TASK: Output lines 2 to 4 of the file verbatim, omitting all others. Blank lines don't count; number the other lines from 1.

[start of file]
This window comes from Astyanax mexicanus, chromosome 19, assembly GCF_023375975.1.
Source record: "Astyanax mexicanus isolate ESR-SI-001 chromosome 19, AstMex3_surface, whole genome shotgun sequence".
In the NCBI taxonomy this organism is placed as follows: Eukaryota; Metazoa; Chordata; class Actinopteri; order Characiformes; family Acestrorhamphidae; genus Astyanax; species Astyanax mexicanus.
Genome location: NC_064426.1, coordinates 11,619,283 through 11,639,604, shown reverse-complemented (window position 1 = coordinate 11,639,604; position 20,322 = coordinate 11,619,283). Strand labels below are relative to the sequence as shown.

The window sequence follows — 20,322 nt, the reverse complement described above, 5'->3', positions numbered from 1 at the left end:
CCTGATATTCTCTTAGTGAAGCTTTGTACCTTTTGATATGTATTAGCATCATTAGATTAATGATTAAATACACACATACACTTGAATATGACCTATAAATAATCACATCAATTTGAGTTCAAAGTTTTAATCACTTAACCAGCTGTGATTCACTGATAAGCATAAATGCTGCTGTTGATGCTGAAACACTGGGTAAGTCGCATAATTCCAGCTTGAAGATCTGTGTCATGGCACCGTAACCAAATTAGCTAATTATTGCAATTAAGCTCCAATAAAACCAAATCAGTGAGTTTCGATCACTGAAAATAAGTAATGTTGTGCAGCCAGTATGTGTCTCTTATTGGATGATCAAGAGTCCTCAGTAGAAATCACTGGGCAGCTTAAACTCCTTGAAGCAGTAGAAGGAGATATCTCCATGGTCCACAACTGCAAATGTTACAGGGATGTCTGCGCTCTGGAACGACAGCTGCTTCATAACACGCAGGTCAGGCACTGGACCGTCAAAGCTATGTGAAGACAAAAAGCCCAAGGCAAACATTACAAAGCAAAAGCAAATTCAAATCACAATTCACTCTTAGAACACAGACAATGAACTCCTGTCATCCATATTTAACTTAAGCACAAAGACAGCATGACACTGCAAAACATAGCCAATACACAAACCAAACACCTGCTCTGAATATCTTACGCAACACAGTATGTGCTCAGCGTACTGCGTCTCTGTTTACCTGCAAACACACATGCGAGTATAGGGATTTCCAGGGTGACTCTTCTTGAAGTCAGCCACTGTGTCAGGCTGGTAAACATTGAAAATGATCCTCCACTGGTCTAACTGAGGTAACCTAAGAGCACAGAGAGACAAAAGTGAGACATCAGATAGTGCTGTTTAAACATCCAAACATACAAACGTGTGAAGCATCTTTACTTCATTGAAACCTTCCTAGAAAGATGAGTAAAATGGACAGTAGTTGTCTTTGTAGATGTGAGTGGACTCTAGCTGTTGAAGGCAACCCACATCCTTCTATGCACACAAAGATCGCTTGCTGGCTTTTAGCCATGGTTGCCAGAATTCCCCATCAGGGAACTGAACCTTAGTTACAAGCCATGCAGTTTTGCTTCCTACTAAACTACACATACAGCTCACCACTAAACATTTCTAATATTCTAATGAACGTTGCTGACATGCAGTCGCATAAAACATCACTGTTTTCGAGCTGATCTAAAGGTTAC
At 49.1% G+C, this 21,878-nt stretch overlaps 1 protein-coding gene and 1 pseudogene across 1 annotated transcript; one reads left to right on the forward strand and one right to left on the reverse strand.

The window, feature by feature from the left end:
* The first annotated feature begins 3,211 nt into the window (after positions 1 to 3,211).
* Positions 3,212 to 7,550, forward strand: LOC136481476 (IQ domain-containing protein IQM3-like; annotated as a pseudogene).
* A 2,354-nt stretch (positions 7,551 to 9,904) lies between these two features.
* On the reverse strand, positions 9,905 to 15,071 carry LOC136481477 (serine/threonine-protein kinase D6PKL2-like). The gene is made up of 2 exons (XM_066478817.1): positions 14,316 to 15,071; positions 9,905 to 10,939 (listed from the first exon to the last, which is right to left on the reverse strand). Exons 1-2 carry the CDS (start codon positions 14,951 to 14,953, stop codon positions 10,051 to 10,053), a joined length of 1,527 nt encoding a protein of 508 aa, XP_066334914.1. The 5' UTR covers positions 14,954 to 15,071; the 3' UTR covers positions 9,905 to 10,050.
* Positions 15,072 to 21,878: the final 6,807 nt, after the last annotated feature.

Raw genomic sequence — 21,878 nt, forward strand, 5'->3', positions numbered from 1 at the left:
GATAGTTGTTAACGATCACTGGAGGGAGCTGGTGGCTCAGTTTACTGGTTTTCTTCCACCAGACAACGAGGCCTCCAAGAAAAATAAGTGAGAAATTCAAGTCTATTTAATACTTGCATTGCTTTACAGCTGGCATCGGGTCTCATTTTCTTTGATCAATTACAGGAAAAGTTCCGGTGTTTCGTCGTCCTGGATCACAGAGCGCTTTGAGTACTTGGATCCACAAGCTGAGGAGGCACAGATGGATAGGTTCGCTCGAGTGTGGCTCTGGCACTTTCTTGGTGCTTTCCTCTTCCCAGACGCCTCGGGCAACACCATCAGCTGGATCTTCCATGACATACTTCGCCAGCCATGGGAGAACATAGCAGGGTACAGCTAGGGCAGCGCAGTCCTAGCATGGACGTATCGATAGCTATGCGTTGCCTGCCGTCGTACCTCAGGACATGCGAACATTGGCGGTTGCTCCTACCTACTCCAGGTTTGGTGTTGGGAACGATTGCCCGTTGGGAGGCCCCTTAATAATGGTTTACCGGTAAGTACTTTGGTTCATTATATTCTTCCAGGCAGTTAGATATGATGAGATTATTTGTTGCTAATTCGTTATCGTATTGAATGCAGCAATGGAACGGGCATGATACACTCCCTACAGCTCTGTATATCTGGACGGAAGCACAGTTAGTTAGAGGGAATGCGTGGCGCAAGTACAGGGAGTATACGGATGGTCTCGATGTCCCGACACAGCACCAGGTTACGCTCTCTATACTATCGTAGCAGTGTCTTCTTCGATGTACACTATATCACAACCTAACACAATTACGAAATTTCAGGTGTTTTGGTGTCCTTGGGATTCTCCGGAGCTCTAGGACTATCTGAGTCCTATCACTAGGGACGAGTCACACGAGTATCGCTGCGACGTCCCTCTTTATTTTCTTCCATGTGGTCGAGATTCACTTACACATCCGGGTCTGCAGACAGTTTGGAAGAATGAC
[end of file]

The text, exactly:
Source record: "Astyanax mexicanus isolate ESR-SI-001 chromosome 19, AstMex3_surface, whole genome shotgun sequence".
In the NCBI taxonomy this organism is placed as follows: Eukaryota; Metazoa; Chordata; class Actinopteri; order Characiformes; family Acestrorhamphidae; genus Astyanax; species Astyanax mexicanus.
Genome location: NC_064426.1, coordinates 11,619,283 through 11,639,604, shown reverse-complemented (window position 1 = coordinate 11,639,604; position 20,322 = coordinate 11,619,283). Strand labels below are relative to the sequence as shown.